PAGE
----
Over the years, Flood Auto Group has made a habit of playing its best baseball in the postseason. Even after a 4-9 campaign this year, Flood seemed ready to do it again when it swept top-seeded Narragansett in the first round.
But the playoff run hit a snag over the weekend.
Pawtucket’s Elmwood Sports Center turned in two dominant pitching performances and took advantage of some shaky defense by Flood to sweep a best-of-three quarterfinal series and end Flood’s season. Elmwood won 4-1 on Saturday and 9-2 on Sunday.
“We didn’t help ourselves out with the defense, but the kids fought,” said Flood manager Bryan Leahey. “That’s all we expect from them. Year in and year out, we’re just battlers and scrappers. We’re proud of them. Unfortunately, we put ourselves in too big of a hole.”
Against a veteran Elmwood team, that was a bad recipe.
Flood took a 1-0 lead in Saturday’s game but ran into trouble in the fourth inning. A bases-loaded walk tied the game before two errors let three more runs in.
That was all Elmwood needed. Pitcher Bryan Quinlan twirled a complete game, allowing just the one run.
“It should have been a 1-1 game but we didn’t do what we needed to do,” Leahey said. “It could have turned out different for us.”
In game two, Flood quickly fell into a hole with a rough first inning. Adam Duarte led off with a walk from starter Kyle Barbato. Quinlan followed with a double to put runners on second and third. Chris Baldwin then hit a ground ball to shortstop, and Andrew Almonte tried getting an out at home. Duarte slid in safely, though. A second run came in on an RBI single by Ben Duarte.
Flood settled down after that, with Barbato retiring seven in a row and working three scoreless frames. But a comeback looked like an iffy proposition. Elmwood starter Richard Marshall struck out seven in the first four innings and the only hit he allowed was a pop-up that his shortstop lost in the sun.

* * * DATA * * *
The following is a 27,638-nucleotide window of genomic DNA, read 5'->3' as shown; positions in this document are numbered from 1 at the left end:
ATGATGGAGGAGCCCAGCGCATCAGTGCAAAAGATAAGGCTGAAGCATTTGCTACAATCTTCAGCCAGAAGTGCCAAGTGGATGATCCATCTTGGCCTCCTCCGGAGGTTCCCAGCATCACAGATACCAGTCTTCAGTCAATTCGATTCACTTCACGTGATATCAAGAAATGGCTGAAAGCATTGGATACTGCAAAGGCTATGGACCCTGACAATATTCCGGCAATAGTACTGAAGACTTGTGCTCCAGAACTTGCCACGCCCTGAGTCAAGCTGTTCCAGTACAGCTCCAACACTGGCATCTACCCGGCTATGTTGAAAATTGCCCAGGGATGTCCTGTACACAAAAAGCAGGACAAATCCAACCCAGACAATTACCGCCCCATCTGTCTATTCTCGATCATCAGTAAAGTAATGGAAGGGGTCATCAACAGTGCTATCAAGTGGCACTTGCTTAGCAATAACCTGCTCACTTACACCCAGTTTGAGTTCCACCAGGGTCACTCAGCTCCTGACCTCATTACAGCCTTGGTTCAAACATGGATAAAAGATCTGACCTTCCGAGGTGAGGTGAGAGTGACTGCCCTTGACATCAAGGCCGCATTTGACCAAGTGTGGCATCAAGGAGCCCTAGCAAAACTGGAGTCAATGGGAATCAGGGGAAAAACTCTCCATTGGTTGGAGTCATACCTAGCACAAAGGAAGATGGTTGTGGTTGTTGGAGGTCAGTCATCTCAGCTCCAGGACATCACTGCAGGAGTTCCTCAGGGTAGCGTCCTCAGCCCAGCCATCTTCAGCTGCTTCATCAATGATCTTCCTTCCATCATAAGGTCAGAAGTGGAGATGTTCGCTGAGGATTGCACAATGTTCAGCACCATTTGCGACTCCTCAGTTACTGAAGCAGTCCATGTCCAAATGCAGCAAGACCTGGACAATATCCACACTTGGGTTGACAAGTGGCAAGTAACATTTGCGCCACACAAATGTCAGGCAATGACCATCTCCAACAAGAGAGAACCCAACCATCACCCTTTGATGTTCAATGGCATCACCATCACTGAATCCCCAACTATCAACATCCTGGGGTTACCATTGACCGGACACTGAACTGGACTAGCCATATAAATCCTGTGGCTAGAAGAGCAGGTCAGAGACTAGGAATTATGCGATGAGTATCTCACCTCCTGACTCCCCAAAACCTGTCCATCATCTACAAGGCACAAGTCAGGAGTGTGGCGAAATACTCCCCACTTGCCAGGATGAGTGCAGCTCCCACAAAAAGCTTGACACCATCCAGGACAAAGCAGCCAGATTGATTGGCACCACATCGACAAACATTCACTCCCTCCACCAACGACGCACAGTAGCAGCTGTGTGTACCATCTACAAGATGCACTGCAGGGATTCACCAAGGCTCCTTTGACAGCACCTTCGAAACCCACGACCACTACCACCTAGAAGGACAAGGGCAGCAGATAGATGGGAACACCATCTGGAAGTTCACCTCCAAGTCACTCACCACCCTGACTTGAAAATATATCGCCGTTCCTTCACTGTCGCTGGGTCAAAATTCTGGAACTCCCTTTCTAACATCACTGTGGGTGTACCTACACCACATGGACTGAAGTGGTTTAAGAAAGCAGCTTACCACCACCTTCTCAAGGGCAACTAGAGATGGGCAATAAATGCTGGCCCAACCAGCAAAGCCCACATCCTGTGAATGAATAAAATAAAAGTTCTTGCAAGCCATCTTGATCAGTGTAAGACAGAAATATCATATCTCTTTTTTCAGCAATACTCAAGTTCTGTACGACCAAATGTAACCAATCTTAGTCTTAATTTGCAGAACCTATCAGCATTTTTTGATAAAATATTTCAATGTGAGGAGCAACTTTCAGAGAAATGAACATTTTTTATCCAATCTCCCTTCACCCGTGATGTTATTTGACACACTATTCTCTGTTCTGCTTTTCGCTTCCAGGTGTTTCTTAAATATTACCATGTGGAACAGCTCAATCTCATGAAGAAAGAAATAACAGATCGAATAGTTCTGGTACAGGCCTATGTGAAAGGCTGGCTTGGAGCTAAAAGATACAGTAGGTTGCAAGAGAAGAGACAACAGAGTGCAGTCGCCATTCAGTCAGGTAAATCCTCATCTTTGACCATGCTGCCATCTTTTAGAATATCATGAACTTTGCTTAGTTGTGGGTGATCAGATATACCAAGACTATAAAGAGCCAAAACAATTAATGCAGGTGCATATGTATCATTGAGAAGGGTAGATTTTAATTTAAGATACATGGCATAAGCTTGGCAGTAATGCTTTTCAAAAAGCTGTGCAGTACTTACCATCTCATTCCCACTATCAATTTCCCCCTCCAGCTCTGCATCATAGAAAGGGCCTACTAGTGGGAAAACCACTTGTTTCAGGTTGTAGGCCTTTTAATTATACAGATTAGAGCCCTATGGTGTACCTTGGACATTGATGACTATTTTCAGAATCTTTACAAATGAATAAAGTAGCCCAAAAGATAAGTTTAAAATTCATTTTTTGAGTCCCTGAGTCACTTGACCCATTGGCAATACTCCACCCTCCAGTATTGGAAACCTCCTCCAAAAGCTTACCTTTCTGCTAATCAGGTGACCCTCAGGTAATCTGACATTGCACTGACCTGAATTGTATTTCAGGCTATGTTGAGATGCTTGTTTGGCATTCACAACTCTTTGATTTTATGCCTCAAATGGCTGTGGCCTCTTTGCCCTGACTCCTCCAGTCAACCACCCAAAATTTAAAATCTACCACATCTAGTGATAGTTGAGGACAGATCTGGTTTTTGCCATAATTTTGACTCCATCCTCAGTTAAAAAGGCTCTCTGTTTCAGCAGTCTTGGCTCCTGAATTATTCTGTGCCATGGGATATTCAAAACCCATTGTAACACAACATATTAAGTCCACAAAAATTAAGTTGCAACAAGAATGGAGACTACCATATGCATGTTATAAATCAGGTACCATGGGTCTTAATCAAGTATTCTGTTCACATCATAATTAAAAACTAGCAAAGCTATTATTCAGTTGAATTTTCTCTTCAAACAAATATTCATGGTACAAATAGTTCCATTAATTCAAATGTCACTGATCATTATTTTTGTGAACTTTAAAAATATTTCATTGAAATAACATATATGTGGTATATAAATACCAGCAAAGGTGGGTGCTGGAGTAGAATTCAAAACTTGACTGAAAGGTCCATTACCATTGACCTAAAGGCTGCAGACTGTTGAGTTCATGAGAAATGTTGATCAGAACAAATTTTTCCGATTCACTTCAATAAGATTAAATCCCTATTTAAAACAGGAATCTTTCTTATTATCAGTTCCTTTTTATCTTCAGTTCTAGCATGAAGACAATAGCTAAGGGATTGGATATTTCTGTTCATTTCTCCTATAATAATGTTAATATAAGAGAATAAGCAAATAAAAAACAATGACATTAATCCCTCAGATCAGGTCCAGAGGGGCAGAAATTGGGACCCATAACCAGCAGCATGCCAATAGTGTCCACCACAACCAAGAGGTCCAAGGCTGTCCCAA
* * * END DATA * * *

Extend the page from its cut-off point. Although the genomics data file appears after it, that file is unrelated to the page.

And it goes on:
And soon enough, the comeback trail got steeper. Elmwood took advantage of three Flood errors and four base hits to score four more runs and chase Barbato.
Trailing 6-0, Flood’s offense finally came to life in the fifth. Josh Rego walked and pinch runner Mike Kiernan scored on a two-out single by Rob Fredette. Rob Montagano followed with a base hit to score Fredette. Brendan Conley then walked, and it seemed like Flood might make its run.
After Marshall departed, though, reliever Tim Allen struck out the next batter on four pitches to end the threat. Allen didn’t allow a hit the rest of the way, and Elmwood tacked on three runs in the sixth to pull away.
“That’s mostly college kids playing against our freshman and JV teams,” Leahy said. “We battled. We just didn’t do enough.”
Flood opened the playoffs in style, with a comeback victory in game one of its series with Narragansett and a dominant 10-0 win in game two.
Flood was down 4-0 in Tuesday’s game but came back to tie it 4-4. In the first extra inning, Fredette singled and Conley launched a fly ball over the center fielder’s head to score him. Christian Travers worked a scoreless bottom of the eighth to seal the win.
In game two, Narragansett was no match for Matt Kennedy. The rising sophomore allowed just one hit, and Flood broke out for a mercy-rule victory.
“He just dominated,” Leahey said.
While Flood’s season ended much earlier than normal – the team won the 2010 and 2011 state championships before losing in the finals last year – Leahey still views it as a success.
“It’s always a success,” he said. “Our key is developing these guys and I think we did that this summer. It was a good experience, especially for the freshmen kids. We’re getting them ready for JV now, and we’ll see if the JV kids can contribute on varsity.”